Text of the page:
Slate has a couple of good articles up about Bush’s speech and Ashcroft’s testimony. What this usually means is that we can expect to see a couple of crappy articles soon for balance, to protect Slate against the charge that they’ve gone all liberal and shit. (But I suppose I should be grateful and not complain so much.)
Molly Ivins summed up Bush’s Texas character in three words: pious, macho, and anti-intellectual. Saletan describes a man detached from reality and perhaps borderline mentally-ill. Partly in response to his article, I ended up fearing that Bush might win the election even after all the rational conservatives (Richard Clarke, George Will) have jumped ship, leaving us with a lame-duck President who owes nothing at all to anyone who has a brain. After all, he “means what he says”, and the voters seem to like that.
Kaplan’s piece asks why Ashcroft was treated so gently by the 9/11 commission, which allowed him to blame various Clinton-administration people and did not confront him about his own inaction. Ashcroft, who put a low priority on counterterrorism and denied requests for more funding, is really the most vulnerable member of the Bush administration, but the commission didn’t even touch him.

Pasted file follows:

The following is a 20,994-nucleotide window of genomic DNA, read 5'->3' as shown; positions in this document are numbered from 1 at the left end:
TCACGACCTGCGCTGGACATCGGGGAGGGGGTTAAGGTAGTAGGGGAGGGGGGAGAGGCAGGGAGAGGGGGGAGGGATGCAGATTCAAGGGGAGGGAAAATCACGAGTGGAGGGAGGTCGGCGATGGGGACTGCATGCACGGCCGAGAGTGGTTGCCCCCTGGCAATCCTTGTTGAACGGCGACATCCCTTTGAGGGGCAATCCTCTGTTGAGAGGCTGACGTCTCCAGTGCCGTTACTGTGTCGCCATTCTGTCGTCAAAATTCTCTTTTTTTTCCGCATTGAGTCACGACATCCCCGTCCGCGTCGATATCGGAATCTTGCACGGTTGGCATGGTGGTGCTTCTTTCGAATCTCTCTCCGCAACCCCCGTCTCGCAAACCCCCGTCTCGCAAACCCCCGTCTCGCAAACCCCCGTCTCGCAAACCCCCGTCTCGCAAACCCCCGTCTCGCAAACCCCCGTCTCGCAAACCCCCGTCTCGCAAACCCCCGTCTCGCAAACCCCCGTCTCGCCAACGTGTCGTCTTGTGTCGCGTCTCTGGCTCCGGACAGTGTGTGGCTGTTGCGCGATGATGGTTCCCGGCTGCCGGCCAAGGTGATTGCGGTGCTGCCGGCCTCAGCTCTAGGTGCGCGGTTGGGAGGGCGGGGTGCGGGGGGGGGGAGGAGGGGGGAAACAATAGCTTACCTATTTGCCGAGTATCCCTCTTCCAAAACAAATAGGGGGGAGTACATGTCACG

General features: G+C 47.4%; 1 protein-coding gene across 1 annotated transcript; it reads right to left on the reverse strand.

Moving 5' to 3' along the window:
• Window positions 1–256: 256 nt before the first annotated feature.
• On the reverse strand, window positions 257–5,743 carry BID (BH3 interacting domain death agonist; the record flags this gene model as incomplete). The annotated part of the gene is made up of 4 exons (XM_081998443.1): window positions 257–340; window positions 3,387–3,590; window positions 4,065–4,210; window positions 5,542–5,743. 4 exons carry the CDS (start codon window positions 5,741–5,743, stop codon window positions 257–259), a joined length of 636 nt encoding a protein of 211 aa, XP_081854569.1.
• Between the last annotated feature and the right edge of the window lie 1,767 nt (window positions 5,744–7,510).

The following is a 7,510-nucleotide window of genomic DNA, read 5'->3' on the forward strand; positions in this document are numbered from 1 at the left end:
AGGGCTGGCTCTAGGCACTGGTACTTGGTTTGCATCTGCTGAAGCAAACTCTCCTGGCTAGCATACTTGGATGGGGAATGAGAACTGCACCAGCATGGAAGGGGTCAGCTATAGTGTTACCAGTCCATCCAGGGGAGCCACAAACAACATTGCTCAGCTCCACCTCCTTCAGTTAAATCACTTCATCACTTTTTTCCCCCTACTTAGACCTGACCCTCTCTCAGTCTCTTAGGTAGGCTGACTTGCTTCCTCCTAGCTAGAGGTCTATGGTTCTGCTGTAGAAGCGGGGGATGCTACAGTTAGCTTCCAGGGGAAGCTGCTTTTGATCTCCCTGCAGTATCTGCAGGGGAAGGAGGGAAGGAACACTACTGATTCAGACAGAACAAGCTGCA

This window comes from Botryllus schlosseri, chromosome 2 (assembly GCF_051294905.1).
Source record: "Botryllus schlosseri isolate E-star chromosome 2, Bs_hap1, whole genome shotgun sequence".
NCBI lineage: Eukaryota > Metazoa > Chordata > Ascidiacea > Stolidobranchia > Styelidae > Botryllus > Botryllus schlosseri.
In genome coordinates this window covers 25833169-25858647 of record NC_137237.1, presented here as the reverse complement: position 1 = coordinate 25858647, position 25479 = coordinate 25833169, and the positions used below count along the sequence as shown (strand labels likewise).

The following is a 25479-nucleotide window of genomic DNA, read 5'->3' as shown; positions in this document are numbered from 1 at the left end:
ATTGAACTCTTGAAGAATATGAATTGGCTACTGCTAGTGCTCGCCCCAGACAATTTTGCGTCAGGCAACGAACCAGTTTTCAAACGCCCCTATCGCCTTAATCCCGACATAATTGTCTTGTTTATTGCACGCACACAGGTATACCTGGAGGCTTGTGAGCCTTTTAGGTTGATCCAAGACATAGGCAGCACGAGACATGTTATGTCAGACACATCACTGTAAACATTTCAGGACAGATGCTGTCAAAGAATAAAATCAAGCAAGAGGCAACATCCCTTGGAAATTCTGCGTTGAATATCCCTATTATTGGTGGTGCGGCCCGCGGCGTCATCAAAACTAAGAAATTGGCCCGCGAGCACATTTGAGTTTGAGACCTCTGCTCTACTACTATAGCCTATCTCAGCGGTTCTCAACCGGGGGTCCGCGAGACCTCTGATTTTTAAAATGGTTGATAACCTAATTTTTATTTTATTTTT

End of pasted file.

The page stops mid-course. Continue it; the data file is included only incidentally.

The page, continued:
Kaplan speculates about various plausible reasons for this, but leaves out the possibility that the commission had been intimidated. Ashcroft will almost certainly remain Attorney General for the next nine months, and might well serve for four years after that. He’s an utterly ruthless true believer who controls police powers (many of them as-yet unused) which are unprecedented in American history. Perhaps the members of the commission all decided that they didn’t dare make an enemy of a man like that.
Those are two pretty chilling possibilities. Bush’s support is steadily eroding, but we can expect a savage counterattack, and Bush has gotten out of the last two or three weeks a lot better off than he deserved to.